Because my school is an international school, all French students take an additional exam to receive a supplementary certification– either OE or OIB. Option Européen (European section, which is what I teach) is an option for students in French high schools to take certain subjects in a language other than French (of course for us, this is English). Doing so gives more exposure to said foreign language as well the culture(s) of countries where the language is spoken (ie: Learning history in English with an emphasis on British or American history). At the end of high school, students can receive a “European section” mention on their Baccalauréat. In order to have this, they need to obtain at least a 12/20 grade on their language (LV1) exam, and a 10/20 on an additional oral exam on the subject in the language taught (for S students, this is science, and for ES and L, this is history). For example, my students need to get at least 12/20 in English, and 10/20 in either their Science or History oral in English. If they succeed, they will receive the Option Européen on their Bac.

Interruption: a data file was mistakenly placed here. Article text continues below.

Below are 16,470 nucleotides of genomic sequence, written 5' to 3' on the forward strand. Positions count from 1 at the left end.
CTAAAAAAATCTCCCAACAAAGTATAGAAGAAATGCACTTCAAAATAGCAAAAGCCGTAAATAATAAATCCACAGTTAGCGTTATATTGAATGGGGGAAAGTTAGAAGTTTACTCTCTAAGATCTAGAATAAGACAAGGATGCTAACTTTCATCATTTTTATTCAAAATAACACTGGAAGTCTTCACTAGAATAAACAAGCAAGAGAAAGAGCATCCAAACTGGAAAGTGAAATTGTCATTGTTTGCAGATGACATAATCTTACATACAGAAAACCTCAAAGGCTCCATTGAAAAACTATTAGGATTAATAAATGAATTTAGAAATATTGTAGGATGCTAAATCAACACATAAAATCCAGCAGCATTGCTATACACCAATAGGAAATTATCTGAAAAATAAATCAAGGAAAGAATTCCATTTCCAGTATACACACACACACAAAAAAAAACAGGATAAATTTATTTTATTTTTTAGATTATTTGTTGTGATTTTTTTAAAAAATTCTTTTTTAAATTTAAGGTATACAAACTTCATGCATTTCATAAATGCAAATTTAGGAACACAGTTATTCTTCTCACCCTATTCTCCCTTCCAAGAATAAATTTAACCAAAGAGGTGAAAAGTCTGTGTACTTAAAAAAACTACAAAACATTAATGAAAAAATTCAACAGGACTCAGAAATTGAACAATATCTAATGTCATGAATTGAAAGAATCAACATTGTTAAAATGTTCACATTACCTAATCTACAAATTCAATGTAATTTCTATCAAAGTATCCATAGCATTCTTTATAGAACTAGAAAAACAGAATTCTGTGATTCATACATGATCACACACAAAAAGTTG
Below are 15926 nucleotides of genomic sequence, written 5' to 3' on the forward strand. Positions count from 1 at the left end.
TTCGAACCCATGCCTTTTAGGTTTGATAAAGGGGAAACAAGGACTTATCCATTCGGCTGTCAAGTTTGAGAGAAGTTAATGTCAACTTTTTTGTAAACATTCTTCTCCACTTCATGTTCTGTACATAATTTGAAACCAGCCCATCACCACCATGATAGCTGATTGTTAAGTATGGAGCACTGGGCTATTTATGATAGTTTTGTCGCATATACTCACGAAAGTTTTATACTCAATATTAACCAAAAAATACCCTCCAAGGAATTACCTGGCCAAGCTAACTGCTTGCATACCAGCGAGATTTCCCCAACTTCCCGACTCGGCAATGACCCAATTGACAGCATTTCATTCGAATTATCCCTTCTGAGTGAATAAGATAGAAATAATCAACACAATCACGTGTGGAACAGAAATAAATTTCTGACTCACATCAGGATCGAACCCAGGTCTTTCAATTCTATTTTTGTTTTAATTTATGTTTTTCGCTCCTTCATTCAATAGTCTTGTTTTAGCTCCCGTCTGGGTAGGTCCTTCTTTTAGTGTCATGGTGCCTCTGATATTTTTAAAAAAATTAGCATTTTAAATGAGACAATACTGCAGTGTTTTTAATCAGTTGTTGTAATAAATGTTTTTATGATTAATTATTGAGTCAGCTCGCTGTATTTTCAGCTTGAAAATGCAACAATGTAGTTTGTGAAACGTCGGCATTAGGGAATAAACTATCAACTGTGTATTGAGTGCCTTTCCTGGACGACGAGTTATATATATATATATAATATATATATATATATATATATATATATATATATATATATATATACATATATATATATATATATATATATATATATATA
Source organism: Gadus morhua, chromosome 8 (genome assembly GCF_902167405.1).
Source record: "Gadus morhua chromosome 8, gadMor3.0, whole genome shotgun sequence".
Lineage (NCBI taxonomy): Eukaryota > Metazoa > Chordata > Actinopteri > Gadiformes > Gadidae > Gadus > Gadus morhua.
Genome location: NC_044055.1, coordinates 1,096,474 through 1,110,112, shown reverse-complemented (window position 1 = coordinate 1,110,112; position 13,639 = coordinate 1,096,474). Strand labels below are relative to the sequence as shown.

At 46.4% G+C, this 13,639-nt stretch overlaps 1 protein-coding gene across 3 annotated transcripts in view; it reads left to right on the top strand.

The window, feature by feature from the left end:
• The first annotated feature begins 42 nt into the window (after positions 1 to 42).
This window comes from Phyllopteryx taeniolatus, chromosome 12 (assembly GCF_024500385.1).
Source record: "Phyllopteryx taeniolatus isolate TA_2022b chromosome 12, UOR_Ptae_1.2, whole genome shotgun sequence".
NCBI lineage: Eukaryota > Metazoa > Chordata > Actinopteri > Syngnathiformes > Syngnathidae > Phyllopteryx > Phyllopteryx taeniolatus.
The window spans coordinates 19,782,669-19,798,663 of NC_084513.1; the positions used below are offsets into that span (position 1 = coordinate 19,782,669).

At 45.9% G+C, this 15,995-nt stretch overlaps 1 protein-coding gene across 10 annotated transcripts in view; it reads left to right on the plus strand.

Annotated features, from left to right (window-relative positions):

Students who are doing the French Baccalauréat and whom do not do Option Européen at our school will instead do OIB– the “Option Internationale du Baccalauréat“. (Not the same as the IB, or International Baccalaureate, which our school also offers but is a different thing entirely). For OIB, students take a two-year syllabus in literature, history and geography in a foreign language during 11th and 12th grade (again, for us, this is English). This syllabus is modeled off of an American curriculum. Frankly, it is almost necessary to be completely bilingual and have a certain level of maturity in order to successfully complete the program. Students in OIB take different Baccalauréat exams in Literature and History/Geography at the end of Terminale, and these exams have a higher coefficient of 8 or 9. OIB requires up to ten additional hours of lessons; many whom complete the certification go on to study at foreign universities.